Tomato
Lycopersicon lycopersicum 'Reisetomate'

Family: Solanaceae (so-lan-AY-see-ee) (Info)
Genus: Lycopersicon (ly-koh-PER-see-kon) (Info)
Species: lycopersicum (ly-koh-PER-see-kum) (Info)
Cultivar: Reisetomate
Additional cultivar information:(aka Voyage) Pocketbook Vine, Riesentomate aus Siebenbürgen
» View all varieties of Tomatoes

Height:

24-36 in. (60-90 cm)

Spacing:

18-24 in. (45-60 cm)

24-36 in. (60-90 cm)

Sun Exposure:

Full Sun

Danger:

Parts of plant are poisonous if ingested

Seed Collecting:

Allow unblemished fruit to ripen; clean and dry seeds

Ferment seeds before storing

Properly cleaned, seed can be successfully stored

Growing Habit:

Semi-determinate

Fruit Shape:

Cherry

Fruit Size:

Small (grape/cherry varieties)

Days to Maturity:

Early (55-68 days)

Mid (69-80 days)

Fruit Colors:

Red

Seed Type:

Open-pollinated

Usage:

Fresh, salad

Disease Resistance:

Fusarium Wilt (F)

Verticillium Wilt (V)

Root Nematodes (N)

Tobacco Mosaic (T)

Leaf Type:

Regular Leaf

Foliage Color:

Unknown - Tell us

Bloom Characteristics:

Unknown - Tell us

Water Requirements:

Unknown - Tell us

Where to Grow:

Unknown - Tell us

Regional

This plant has been said to grow in the following regions:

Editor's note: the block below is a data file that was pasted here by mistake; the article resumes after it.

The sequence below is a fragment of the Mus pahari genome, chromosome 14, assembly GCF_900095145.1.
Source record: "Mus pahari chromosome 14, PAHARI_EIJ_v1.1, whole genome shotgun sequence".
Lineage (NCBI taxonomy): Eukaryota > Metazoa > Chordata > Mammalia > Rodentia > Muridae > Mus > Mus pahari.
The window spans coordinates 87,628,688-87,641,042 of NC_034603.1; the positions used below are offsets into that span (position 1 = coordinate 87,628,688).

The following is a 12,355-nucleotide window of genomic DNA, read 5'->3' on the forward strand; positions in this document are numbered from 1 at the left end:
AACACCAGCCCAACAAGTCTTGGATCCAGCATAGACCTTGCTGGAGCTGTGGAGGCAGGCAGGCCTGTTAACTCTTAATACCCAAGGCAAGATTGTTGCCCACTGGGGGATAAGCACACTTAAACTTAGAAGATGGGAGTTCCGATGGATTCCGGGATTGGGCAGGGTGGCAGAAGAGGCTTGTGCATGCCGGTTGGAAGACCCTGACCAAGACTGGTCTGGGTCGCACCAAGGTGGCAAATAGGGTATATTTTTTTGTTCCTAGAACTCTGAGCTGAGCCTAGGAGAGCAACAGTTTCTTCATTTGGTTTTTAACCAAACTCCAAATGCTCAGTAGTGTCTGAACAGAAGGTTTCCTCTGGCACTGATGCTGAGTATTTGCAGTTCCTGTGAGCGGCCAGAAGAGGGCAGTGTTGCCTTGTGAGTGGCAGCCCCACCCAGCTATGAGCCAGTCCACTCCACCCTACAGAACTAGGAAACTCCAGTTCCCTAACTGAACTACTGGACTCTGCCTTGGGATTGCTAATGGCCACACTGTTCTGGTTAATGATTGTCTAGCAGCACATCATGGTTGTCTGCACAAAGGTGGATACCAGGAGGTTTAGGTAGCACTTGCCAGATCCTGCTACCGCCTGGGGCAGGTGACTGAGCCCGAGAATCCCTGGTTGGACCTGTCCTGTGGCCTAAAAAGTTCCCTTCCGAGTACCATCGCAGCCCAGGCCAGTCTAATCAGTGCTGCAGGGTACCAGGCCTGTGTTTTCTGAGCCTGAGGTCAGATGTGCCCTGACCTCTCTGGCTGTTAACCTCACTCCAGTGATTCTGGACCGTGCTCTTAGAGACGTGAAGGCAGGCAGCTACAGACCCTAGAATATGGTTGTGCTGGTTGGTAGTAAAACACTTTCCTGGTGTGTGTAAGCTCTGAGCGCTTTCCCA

Espanola, New Mexico

Carmel, New York

Liberty Hill, Texas

Gardeners' Notes:

2
positives
1
neutral
0
negatives
RatingContent
Positive

On Nov 12, 2008, sanpedro from Espanola, NM (Zone 6b) wrote:

Once established, the plants thrived. Growth habit is somewhat tangled.
Fruit shape is very unusual, almost like cloves of garlic. Flesh dry, somewhat bland, but the weather was cool in 2008. Saved seed, will grow again in 2009.
I believe this variety is from Guatemala.

Positive

On Jul 30, 2007, saya from Heerlen
Netherlands (Zone 8b) wrote:

I've grown them outside. Allthough the season was cold and wet it gave me lots of ripened tomatoes. Strong and healthy plants, tasty tomatoes.

Neutral

On Oct 6, 2005, Farmerdill from Augusta, GA (Zone 8a) wrote:

An oddity of nature, with cherry tomatoes that are partially fused together into one single fruit. You can easily separate the individual parts and get clove looking cherry tomatoes. Not an astounding flavor, but definitely a curiosity that will bring wonder and fun to the garden. From Guatemala.